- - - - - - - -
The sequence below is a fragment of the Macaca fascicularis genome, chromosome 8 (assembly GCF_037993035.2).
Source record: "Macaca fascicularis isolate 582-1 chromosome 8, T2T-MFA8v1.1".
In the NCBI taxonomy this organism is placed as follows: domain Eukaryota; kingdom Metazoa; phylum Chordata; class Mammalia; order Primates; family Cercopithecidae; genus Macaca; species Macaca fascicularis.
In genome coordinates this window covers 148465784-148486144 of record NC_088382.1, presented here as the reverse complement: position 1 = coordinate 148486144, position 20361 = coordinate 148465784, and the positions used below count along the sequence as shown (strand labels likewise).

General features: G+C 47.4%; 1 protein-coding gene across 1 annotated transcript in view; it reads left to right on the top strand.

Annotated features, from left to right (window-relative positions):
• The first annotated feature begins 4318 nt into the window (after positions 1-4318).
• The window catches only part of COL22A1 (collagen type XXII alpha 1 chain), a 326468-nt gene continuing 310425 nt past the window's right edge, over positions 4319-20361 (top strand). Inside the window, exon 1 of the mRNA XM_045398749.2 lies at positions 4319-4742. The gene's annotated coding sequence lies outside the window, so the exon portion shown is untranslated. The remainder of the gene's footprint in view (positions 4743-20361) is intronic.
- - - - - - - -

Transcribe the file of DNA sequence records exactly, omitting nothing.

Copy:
The sequence below is a fragment of the Macaca fascicularis genome, chromosome 8 (assembly GCF_037993035.2).
Source record: "Macaca fascicularis isolate 582-1 chromosome 8, T2T-MFA8v1.1".
In the NCBI taxonomy this organism is placed as follows: domain Eukaryota; kingdom Metazoa; phylum Chordata; class Mammalia; order Primates; family Cercopithecidae; genus Macaca; species Macaca fascicularis.
In genome coordinates this window covers 148465784-148486144 of record NC_088382.1, presented here as the reverse complement: position 1 = coordinate 148486144, position 20361 = coordinate 148465784, and the positions used below count along the sequence as shown (strand labels likewise).

General features: G+C 47.4%; 1 protein-coding gene across 1 annotated transcript in view; it reads left to right on the top strand.

Annotated features, from left to right (window-relative positions):
• The first annotated feature begins 4318 nt into the window (after positions 1-4318).
• The window catches only part of COL22A1 (collagen type XXII alpha 1 chain), a 326468-nt gene continuing 310425 nt past the window's right edge, over positions 4319-20361 (top strand). Inside the window, exon 1 of the mRNA XM_045398749.2 lies at positions 4319-4742. The gene's annotated coding sequence lies outside the window, so the exon portion shown is untranslated. The remainder of the gene's footprint in view (positions 4743-20361) is intronic.